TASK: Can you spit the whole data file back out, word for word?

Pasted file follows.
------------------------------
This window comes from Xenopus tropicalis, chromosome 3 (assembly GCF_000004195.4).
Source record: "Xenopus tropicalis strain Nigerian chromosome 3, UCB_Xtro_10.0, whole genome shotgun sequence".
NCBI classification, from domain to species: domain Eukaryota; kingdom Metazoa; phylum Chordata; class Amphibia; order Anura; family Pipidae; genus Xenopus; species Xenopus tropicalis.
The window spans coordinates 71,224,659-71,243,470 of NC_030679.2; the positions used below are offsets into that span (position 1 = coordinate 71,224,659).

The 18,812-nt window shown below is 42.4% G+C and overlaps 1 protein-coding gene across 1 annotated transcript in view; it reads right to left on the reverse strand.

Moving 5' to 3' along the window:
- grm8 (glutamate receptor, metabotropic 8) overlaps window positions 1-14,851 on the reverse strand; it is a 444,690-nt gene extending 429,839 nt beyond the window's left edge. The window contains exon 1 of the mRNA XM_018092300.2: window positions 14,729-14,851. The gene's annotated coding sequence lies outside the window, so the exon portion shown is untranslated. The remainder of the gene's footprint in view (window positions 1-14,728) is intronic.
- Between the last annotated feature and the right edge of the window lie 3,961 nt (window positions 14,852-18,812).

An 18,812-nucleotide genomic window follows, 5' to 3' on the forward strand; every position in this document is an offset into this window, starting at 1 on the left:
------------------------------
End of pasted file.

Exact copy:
This window comes from Xenopus tropicalis, chromosome 3 (assembly GCF_000004195.4).
Source record: "Xenopus tropicalis strain Nigerian chromosome 3, UCB_Xtro_10.0, whole genome shotgun sequence".
NCBI classification, from domain to species: domain Eukaryota; kingdom Metazoa; phylum Chordata; class Amphibia; order Anura; family Pipidae; genus Xenopus; species Xenopus tropicalis.
The window spans coordinates 71,224,659-71,243,470 of NC_030679.2; the positions used below are offsets into that span (position 1 = coordinate 71,224,659).

The 18,812-nt window shown below is 42.4% G+C and overlaps 1 protein-coding gene across 1 annotated transcript in view; it reads right to left on the reverse strand.

Moving 5' to 3' along the window:
- grm8 (glutamate receptor, metabotropic 8) overlaps window positions 1-14,851 on the reverse strand; it is a 444,690-nt gene extending 429,839 nt beyond the window's left edge. The window contains exon 1 of the mRNA XM_018092300.2: window positions 14,729-14,851. The gene's annotated coding sequence lies outside the window, so the exon portion shown is untranslated. The remainder of the gene's footprint in view (window positions 1-14,728) is intronic.
- Between the last annotated feature and the right edge of the window lie 3,961 nt (window positions 14,852-18,812).

An 18,812-nucleotide genomic window follows, 5' to 3' on the forward strand; every position in this document is an offset into this window, starting at 1 on the left: